David Abrams, a recent graduate of N3B’s Radiological Control Technician Boot Camp, scans a drum of waste for radiation. The boot camp is a 12-week program. Participants are compensated for their work while earning college credit and commit to work for N3B for a minimum of one year. Photo Courtesy N3B
Michael Coyler conducts a full-body frisk of David Abrams to ensure he’s free of radioactive contamination. Coyler and Abrams are recent graduates of N3B’s Radiological Control Technician Boot Camp. The program prepared them to help store, characterize and remediate drums containing transuranic waste and low-level waste for shipment to offsite disposal facilities. Photo Courtesy N3B
David Abrams spends nearly all his spare time in New Mexico’s wilderness — hiking on Cerro Perdernal where Georgia O’Keefe painted, mountain biking in the Sangre de Cristo Mountains and maintaining his family’s 10 acres in Nambé, 19 miles north of Santa Fe.
Abrams’ love for the outdoors is the driving force behind his career ambition to ensure the region where he’s from remains environmentally sound — a pursuit he recently set in motion after completing a workforce development program that prepares him to clean up waste sites containing chemical and radioactive materials left over from past operations at Los Alamos National Laboratory (LANL).
“I want to make sure northern New Mexico is as protected and safe as it can be so future generations and people who love this place as much as I do are protected,” Abrams said. “This place is my home, so of course I want to take care of it for myself and my neighbors.”
The Radiological Control Technician Boot Camp Program that Abrams recently completed is a joint initiative between the University of New Mexico-Los Alamos and Newport News Nuclear BWXT Los Alamos (N3B), the contractor responsible for legacy waste cleanup at LANL. Participants in the program are trained to monitor work environments for radioactive materials, control radioactive materials appropriately, handle emergency responses and perform decontamination procedures as needed.
“I’m helping get hazardous waste off the hill and shipped to the appropriate site while protecting our water, soil and air,” Abrams said.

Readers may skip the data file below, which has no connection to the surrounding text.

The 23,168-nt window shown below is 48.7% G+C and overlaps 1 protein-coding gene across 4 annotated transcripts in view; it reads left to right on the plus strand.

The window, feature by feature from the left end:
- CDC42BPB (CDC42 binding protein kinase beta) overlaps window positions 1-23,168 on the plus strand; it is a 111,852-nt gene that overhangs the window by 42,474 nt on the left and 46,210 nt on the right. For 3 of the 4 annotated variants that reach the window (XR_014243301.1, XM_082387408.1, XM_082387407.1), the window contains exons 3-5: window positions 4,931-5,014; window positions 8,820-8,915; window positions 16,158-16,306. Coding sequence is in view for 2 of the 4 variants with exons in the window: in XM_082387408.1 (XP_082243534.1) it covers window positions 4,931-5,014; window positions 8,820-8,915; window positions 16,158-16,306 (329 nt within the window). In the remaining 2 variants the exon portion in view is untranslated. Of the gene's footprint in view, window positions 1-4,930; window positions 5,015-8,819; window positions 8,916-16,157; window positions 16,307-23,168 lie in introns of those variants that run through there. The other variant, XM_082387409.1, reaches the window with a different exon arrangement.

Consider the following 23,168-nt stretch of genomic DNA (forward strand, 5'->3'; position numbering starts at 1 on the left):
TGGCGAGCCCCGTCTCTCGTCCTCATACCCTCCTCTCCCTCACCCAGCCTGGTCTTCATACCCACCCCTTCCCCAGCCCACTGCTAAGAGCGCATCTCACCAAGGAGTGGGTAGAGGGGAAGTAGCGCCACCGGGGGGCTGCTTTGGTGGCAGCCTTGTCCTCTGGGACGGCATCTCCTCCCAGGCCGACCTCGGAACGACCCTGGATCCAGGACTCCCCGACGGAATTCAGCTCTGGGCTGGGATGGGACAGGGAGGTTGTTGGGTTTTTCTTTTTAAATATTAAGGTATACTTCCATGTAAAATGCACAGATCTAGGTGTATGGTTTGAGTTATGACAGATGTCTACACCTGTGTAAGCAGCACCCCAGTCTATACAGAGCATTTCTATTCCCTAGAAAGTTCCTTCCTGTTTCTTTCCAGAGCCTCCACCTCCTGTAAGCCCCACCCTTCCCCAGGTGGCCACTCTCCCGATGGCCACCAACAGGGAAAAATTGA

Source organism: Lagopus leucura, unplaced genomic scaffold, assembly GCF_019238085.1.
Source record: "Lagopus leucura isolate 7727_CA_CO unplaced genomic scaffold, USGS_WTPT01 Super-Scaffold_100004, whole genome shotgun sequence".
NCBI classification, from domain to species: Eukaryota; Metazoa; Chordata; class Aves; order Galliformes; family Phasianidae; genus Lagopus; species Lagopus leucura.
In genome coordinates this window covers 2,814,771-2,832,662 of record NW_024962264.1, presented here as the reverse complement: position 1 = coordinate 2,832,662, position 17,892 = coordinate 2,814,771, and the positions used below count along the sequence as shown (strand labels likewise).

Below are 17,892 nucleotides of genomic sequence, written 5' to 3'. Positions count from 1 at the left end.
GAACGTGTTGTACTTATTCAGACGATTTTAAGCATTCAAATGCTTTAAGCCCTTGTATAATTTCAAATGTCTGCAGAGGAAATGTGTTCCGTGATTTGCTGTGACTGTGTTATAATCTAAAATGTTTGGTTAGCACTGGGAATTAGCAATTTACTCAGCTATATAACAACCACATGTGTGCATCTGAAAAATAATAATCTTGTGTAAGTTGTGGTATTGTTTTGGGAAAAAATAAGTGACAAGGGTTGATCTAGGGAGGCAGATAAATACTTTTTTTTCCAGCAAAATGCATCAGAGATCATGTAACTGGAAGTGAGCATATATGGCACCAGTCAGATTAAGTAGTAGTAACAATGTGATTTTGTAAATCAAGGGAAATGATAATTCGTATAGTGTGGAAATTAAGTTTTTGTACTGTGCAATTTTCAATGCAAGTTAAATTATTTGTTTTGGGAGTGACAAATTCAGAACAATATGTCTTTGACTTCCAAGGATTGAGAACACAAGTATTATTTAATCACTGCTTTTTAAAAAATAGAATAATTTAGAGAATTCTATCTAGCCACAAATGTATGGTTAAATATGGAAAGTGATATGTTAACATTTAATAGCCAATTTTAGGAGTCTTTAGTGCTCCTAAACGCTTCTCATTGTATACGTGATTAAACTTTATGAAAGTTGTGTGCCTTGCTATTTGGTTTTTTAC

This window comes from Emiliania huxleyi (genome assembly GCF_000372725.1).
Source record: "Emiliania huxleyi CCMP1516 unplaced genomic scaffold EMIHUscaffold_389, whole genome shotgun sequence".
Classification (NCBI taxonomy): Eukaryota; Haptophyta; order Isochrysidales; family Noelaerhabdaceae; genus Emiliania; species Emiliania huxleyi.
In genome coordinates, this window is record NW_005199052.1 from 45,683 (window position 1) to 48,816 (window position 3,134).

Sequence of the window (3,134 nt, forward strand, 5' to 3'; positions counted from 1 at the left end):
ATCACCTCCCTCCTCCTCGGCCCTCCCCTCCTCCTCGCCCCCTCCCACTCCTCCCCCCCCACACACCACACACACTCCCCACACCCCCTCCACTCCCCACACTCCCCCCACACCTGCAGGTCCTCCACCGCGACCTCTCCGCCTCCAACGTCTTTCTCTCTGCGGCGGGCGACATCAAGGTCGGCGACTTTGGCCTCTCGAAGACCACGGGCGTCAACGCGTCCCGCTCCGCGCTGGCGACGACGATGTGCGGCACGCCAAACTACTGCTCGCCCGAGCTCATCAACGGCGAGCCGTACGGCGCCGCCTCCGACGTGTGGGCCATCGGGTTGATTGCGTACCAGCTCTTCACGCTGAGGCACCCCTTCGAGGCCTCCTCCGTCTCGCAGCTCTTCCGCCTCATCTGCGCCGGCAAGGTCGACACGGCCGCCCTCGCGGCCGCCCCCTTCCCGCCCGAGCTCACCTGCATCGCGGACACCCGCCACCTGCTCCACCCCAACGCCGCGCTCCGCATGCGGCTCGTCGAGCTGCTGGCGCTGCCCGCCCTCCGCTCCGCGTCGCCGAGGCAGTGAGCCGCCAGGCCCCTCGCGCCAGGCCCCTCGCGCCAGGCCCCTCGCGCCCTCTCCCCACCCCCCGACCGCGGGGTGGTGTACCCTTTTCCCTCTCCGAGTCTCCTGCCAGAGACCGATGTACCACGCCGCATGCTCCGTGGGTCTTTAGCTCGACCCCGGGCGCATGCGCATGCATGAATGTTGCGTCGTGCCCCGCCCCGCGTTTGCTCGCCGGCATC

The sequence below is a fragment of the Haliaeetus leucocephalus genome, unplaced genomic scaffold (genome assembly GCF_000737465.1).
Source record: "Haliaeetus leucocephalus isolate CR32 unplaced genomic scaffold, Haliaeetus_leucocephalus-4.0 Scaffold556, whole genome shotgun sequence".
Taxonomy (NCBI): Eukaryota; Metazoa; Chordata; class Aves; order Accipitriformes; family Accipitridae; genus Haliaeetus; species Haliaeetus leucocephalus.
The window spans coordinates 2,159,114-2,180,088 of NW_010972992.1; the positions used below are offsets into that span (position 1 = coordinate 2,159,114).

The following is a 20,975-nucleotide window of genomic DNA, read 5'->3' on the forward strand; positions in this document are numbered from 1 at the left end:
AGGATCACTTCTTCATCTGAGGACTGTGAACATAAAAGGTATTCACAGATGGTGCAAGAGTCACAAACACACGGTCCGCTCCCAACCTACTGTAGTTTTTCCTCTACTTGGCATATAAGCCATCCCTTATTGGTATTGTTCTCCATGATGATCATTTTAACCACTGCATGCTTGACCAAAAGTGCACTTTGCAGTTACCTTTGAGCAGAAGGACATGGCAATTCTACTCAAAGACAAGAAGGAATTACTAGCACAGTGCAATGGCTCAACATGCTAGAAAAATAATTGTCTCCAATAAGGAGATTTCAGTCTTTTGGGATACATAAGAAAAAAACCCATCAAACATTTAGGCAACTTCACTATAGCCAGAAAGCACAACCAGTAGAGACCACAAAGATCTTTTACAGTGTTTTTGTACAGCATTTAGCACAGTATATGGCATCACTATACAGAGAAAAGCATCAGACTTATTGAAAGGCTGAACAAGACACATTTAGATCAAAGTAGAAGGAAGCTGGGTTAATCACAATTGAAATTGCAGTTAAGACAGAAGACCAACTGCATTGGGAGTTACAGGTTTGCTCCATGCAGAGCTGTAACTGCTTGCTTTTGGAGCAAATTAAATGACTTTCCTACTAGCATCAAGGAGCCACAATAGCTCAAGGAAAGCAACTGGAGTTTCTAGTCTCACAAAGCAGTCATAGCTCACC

With a degree in geology from the University of New Mexico, Abrams, 36, hopes to take advantage of N3B’s educational reimbursement program to pursue a master’s degree in hydrology or environmental science. And he’s already on his way to experiencing a lucrative career path, he said.
“A background as a radiological control technician opens up a lot of doors, maybe because you’ve seen the cleanup process from the bottom up,” Abrams said. “I’d like to move up in my career to make sure the Resource Conservation and Recovery Act and waste shipping and receiving requirements are being met. This is going to be springboard for that type of career.”
Students in the boot camp receive 10 college credits, paid for by N3B, after completing 12 weeks of classroom instruction at the UNM-LA campus, along with field training at various N3B cleanup sites. Students also receive paid compensation during the program and agree to work for N3B for one year. Eight students, including Abrams — from Española, Chimayo, Los Alamos and Abiqui — completed the program on Nov. 13. On Nov. 4, N3B and UNM-LA also launched a Waste Processing Operator Boot Camp to train students in the proper handling, packaging, treatment and documenting of chemical and radioactive waste.
Another batch of students is going through the 96-week Apprenticeship Program to become nuclear operators. This program is offered once a year in conjunction with Northern New Mexico College and graduates receive nationally recognized industry credentials, along with the potential for federal assistance like tuition support and tax credits.